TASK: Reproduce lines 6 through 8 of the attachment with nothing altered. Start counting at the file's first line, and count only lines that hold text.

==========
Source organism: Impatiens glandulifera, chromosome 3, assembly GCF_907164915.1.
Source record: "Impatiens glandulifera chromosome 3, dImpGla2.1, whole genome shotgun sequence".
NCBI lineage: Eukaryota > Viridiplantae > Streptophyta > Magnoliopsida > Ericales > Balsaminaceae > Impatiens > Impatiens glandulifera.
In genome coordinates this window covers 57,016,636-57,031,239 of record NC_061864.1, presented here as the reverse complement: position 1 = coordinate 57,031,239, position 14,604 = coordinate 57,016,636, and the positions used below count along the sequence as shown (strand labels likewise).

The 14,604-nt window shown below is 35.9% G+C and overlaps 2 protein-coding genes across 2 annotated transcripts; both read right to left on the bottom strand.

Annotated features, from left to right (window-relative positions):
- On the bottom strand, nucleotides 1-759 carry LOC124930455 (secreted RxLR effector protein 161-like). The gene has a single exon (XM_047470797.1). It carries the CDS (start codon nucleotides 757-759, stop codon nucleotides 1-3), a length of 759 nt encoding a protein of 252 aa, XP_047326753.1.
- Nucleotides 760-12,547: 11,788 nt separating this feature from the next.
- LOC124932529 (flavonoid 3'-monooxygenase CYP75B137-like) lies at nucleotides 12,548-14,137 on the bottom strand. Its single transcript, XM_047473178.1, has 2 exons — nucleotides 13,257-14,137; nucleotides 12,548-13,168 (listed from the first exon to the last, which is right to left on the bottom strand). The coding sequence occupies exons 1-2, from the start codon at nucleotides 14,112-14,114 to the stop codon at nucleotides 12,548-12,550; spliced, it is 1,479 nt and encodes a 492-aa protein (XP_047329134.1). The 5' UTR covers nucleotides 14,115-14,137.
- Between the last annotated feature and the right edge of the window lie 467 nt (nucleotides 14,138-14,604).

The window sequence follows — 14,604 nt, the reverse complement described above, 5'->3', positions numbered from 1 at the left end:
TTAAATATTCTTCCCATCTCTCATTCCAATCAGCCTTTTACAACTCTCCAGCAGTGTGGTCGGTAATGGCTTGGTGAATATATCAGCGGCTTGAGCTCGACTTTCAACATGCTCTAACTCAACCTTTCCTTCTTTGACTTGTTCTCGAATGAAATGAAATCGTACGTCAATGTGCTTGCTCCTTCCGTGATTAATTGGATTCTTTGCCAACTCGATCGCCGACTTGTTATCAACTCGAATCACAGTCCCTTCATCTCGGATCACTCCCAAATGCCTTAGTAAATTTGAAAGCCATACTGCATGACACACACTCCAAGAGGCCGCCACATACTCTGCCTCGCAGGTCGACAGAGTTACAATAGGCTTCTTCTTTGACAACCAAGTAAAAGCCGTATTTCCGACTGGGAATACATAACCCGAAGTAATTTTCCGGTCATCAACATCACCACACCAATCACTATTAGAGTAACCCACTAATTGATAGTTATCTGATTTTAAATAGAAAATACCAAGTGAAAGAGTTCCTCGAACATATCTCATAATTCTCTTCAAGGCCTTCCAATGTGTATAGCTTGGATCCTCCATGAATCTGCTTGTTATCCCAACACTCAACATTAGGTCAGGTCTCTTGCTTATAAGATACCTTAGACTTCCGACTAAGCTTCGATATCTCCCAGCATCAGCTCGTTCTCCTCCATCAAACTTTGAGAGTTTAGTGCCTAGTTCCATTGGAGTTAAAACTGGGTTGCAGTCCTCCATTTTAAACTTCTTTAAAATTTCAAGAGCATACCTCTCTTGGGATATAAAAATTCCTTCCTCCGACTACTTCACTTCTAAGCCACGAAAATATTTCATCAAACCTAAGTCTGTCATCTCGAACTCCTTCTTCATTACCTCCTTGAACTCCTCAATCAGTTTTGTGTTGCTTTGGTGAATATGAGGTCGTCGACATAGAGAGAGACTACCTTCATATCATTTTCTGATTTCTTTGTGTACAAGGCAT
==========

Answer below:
Annotated features, from left to right (window-relative positions):
- On the bottom strand, nucleotides 1-759 carry LOC124930455 (secreted RxLR effector protein 161-like). The gene has a single exon (XM_047470797.1). It carries the CDS (start codon nucleotides 757-759, stop codon nucleotides 1-3), a length of 759 nt encoding a protein of 252 aa, XP_047326753.1.
- Nucleotides 760-12,547: 11,788 nt separating this feature from the next.